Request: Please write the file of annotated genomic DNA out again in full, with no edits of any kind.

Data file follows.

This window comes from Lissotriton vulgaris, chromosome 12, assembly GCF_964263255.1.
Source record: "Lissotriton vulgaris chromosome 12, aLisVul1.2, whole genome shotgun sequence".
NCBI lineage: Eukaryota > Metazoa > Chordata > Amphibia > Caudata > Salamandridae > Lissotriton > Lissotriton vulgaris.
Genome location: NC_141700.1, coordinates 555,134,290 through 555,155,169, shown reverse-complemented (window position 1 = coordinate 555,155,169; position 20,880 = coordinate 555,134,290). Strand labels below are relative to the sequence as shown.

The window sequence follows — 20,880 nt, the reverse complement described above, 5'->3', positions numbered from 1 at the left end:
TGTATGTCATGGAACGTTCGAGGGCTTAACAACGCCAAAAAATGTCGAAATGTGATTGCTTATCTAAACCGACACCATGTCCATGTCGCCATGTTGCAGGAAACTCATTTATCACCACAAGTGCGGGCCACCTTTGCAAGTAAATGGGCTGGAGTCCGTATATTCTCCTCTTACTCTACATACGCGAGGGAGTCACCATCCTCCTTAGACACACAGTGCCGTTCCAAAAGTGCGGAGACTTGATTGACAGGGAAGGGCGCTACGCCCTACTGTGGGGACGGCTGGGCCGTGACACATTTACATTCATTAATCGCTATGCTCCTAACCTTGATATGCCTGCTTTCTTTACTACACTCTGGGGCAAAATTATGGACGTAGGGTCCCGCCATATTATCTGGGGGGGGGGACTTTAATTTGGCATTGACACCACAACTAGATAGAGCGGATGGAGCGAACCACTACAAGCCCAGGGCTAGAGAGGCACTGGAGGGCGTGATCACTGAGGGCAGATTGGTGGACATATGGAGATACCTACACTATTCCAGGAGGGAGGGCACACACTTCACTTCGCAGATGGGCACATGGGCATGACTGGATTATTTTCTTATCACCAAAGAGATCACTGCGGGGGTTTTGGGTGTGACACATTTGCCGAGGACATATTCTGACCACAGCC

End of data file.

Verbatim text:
This window comes from Lissotriton vulgaris, chromosome 12, assembly GCF_964263255.1.
Source record: "Lissotriton vulgaris chromosome 12, aLisVul1.2, whole genome shotgun sequence".
NCBI lineage: Eukaryota > Metazoa > Chordata > Amphibia > Caudata > Salamandridae > Lissotriton > Lissotriton vulgaris.
Genome location: NC_141700.1, coordinates 555,134,290 through 555,155,169, shown reverse-complemented (window position 1 = coordinate 555,155,169; position 20,880 = coordinate 555,134,290). Strand labels below are relative to the sequence as shown.

The window sequence follows — 20,880 nt, the reverse complement described above, 5'->3', positions numbered from 1 at the left end:
TGTATGTCATGGAACGTTCGAGGGCTTAACAACGCCAAAAAATGTCGAAATGTGATTGCTTATCTAAACCGACACCATGTCCATGTCGCCATGTTGCAGGAAACTCATTTATCACCACAAGTGCGGGCCACCTTTGCAAGTAAATGGGCTGGAGTCCGTATATTCTCCTCTTACTCTACATACGCGAGGGAGTCACCATCCTCCTTAGACACACAGTGCCGTTCCAAAAGTGCGGAGACTTGATTGACAGGGAAGGGCGCTACGCCCTACTGTGGGGACGGCTGGGCCGTGACACATTTACATTCATTAATCGCTATGCTCCTAACCTTGATATGCCTGCTTTCTTTACTACACTCTGGGGCAAAATTATGGACGTAGGGTCCCGCCATATTATCTGGGGGGGGGGACTTTAATTTGGCATTGACACCACAACTAGATAGAGCGGATGGAGCGAACCACTACAAGCCCAGGGCTAGAGAGGCACTGGAGGGCGTGATCACTGAGGGCAGATTGGTGGACATATGGAGATACCTACACTATTCCAGGAGGGAGGGCACACACTTCACTTCGCAGATGGGCACATGGGCATGACTGGATTATTTTCTTATCACCAAAGAGATCACTGCGGGGGTTTTGGGTGTGACACATTTGCCGAGGACATATTCTGACCACAGCC